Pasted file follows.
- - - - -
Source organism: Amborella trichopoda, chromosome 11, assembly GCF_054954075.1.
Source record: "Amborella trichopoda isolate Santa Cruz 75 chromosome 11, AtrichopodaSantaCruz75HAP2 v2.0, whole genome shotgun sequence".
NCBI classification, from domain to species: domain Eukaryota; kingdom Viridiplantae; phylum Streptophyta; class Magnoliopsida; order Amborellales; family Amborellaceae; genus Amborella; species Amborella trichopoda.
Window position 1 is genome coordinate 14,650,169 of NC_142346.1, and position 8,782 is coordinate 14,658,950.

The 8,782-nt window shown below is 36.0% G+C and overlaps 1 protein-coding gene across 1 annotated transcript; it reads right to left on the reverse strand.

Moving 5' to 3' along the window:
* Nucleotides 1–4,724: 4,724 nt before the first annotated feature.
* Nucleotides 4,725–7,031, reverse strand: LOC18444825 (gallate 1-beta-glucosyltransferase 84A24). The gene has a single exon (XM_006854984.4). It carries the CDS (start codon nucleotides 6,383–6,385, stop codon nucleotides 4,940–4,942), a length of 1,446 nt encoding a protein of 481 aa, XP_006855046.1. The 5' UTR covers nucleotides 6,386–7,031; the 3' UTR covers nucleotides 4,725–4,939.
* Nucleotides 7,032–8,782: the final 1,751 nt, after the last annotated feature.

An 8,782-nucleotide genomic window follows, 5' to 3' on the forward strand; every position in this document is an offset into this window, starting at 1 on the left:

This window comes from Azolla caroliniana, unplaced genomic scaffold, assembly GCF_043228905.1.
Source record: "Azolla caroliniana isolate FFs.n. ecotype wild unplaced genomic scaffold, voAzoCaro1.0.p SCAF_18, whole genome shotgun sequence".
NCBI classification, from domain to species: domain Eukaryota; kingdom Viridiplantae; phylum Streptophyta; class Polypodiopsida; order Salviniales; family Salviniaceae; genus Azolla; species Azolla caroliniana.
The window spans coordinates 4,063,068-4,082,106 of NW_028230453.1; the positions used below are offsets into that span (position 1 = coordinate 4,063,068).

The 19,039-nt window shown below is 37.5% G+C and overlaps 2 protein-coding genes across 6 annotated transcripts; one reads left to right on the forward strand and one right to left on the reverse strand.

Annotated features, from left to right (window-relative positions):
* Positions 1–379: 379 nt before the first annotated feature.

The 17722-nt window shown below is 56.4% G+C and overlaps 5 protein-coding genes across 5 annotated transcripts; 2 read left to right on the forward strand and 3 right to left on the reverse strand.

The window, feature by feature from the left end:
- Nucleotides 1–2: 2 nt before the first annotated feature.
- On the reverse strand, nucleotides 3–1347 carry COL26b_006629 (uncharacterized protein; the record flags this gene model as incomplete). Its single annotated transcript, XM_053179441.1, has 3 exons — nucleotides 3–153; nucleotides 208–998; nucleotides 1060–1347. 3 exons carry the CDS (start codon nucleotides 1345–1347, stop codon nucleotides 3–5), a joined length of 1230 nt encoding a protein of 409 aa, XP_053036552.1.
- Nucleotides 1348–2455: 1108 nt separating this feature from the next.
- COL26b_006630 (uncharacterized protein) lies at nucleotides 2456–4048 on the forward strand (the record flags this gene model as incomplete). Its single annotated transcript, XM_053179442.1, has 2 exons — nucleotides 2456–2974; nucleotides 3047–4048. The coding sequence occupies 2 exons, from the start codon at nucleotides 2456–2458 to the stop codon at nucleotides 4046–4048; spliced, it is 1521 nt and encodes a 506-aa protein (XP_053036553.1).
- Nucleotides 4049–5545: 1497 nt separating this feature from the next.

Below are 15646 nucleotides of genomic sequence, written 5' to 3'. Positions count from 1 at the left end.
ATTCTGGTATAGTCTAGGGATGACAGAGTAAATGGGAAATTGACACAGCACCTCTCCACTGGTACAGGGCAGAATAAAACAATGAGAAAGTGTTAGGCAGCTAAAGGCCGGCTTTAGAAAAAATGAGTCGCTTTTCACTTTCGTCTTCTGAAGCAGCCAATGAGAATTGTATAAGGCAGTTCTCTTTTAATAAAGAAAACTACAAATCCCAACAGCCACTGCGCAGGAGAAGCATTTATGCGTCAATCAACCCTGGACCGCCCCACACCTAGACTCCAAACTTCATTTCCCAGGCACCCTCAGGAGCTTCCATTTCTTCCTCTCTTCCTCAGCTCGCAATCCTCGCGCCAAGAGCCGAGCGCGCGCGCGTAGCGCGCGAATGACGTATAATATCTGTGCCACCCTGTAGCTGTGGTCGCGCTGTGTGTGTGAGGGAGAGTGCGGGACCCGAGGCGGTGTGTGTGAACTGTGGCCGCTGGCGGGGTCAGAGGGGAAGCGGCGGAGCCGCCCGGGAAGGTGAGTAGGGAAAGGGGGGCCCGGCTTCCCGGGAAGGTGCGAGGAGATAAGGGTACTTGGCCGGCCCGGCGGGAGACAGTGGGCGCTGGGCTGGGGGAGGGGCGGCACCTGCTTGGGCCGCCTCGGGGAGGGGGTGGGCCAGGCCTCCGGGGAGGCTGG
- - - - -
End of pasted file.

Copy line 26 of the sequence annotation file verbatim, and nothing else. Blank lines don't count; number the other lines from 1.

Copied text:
ATTCTGGTATAGTCTAGGGATGACAGAGTAAATGGGAAATTGACACAGCACCTCTCCACTGGTACAGGGCAGAATAAAACAATGAGAAAGTGTTAGGCAGCTAAAGGCCGGCTTTAGAAAAAATGAGTCGCTTTTCACTTTCGTCTTCTGAAGCAGCCAATGAGAATTGTATAAGGCAGTTCTCTTTTAATAAAGAAAACTACAAATCCCAACAGCCACTGCGCAGGAGAAGCATTTATGCGTCAATCAACCCTGGACCGCCCCACACCTAGACTCCAAACTTCATTTCCCAGGCACCCTCAGGAGCTTCCATTTCTTCCTCTCTTCCTCAGCTCGCAATCCTCGCGCCAAGAGCCGAGCGCGCGCGCGTAGCGCGCGAATGACGTATAATATCTGTGCCACCCTGTAGCTGTGGTCGCGCTGTGTGTGTGAGGGAGAGTGCGGGACCCGAGGCGGTGTGTGTGAACTGTGGCCGCTGGCGGGGTCAGAGGGGAAGCGGCGGAGCCGCCCGGGAAGGTGAGTAGGGAAAGGGGGGCCCGGCTTCCCGGGAAGGTGCGAGGAGATAAGGGTACTTGGCCGGCCCGGCGGGAGACAGTGGGCGCTGGGCTGGGGGAGGGGCGGCACCTGCTTGGGCCGCCTCGGGGAGGGGGTGGGCCAGGCCTCCGGGGAGGCTGG